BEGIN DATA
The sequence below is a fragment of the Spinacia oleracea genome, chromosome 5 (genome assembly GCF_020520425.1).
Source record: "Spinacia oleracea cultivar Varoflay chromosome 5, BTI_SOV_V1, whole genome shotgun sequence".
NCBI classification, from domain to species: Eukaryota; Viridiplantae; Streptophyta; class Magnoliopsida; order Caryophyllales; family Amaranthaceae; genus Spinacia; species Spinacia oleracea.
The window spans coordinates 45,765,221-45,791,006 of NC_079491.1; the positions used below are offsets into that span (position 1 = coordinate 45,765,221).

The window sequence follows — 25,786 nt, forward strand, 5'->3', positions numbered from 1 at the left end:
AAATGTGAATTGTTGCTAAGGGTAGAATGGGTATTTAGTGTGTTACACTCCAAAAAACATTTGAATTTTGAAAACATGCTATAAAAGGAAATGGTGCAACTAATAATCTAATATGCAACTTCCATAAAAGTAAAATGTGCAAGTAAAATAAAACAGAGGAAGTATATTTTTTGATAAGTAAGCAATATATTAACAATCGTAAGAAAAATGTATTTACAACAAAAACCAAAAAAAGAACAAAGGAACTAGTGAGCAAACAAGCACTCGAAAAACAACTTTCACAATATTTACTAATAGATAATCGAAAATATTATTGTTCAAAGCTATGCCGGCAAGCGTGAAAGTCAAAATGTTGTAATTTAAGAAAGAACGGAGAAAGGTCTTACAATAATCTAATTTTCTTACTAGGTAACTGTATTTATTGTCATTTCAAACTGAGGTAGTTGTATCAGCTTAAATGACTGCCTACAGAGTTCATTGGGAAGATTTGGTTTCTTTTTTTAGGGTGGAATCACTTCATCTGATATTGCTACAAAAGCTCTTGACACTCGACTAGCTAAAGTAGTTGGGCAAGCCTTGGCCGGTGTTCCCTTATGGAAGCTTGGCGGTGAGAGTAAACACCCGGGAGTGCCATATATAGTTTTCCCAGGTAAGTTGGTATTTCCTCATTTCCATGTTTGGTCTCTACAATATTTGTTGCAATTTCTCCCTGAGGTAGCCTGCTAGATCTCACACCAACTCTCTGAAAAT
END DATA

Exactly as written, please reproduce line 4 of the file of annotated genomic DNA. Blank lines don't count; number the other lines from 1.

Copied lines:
The window spans coordinates 45,765,221-45,791,006 of NC_079491.1; the positions used below are offsets into that span (position 1 = coordinate 45,765,221).